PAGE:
I know what you are thinking, aren't we all balaboosta? Or maybe you are thinking I am in a no way a balaboosta or what is a balaboosta? A balaboosta is the Yiddish term for the perfect housewife. The dream of little girls long ago was to be a balaboosta just like their mothers.
Some of that changed with the feminist movement, but just as women have evolved, Einat Admony believes that the term “balaboosta” is to be embraced not embarrassed. A twenty-first century balaboosta navigates the pitfalls of life with courageous heart, a head filled with determination, and a spirit of risk and adventure. The modern balaboosta can be anyone, young or old, male or female, religious or not who lives with gusto, shuns fear and relies on instinct over precision.
Einat was born and raised in Israel, she is now a wife, mother of two and successful owner of three busy New York City restaurants. She is also the winner of a Throwdown with Bobby Flay (according to Bobby Flay) for her take on falafel. In this new cookbook Einat Admony shares 140 of her favorite recipes. Most recipes are the same she cooks for her family at home with a few fancy ones thrown in for special occasions.
Although Einat talks about her intuitive cooking style, she does put measurements and helpful instruction in her recipes. If you like Israeli food you will love her cookbook!
Note: Einat's restaurants are not all kosher and the cookbook does have a few non-kosher recipes. Taim, her Israeli falafel shack in the West Village, is certified kosher by UKS.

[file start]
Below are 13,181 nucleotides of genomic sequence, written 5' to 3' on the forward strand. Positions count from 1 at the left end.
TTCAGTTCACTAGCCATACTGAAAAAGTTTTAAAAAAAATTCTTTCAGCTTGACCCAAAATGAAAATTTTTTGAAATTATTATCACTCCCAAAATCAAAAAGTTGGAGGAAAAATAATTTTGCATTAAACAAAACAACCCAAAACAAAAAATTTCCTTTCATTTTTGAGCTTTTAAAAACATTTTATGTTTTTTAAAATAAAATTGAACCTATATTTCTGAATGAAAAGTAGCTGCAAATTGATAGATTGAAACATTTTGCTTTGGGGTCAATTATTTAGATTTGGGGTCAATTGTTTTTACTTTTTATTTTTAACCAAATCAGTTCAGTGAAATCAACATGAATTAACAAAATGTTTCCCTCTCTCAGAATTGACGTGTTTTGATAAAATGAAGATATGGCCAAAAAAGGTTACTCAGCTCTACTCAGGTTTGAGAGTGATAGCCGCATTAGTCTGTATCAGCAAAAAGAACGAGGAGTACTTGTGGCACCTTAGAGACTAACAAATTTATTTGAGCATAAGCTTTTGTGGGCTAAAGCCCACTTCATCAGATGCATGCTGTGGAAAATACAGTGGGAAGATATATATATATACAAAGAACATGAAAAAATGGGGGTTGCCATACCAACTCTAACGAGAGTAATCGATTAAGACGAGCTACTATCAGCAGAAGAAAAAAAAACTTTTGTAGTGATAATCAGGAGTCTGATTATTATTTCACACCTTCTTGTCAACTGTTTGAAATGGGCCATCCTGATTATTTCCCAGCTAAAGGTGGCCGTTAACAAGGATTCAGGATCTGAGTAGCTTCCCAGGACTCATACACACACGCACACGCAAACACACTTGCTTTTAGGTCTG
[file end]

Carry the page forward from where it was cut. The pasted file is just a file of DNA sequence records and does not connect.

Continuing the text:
We asked and Einat answered:
I love all the little anecdotes before each section and recipe, how do you feel about sharing so much of yourself in this cookbook?
It was not hard for me, I am not a reserved person and I have no secrets. The hardest part was talking about the way I met my husband, there was a lot of emotion, but it is part of my life and I had to share it.
Why did you separate chapters based on types of food, grown-ups versus kids, quick versus slow rather than appetizer, main, side and dessert?
I thought that this division was more fun and more me. It gave me the opportunity to write about myself and my many moods. Sometimes I am with my kids and in the mood to cook kid food, sometimes I am alone with my husband and I want to cook more for romance. Sometimes I want to cook slow and sometimes I want to cook fast. I also like the idea of occasions and specific foods for each one. People can take a recipe from each section to make their own meals of course.
Can you tell me a bit about your Israeli upbringing and how that influenced your cooking?
In my restaurants, Balaboosta, I cook a lot of Mediterranean, including a little Spanish, French etc. and even sometimes infusions of flavor from my travels, like Thailand, where I have visited 9 times. My core is Israeli style, but I like to collaborate and connect flavors from other places and bring them into my Israeli soul.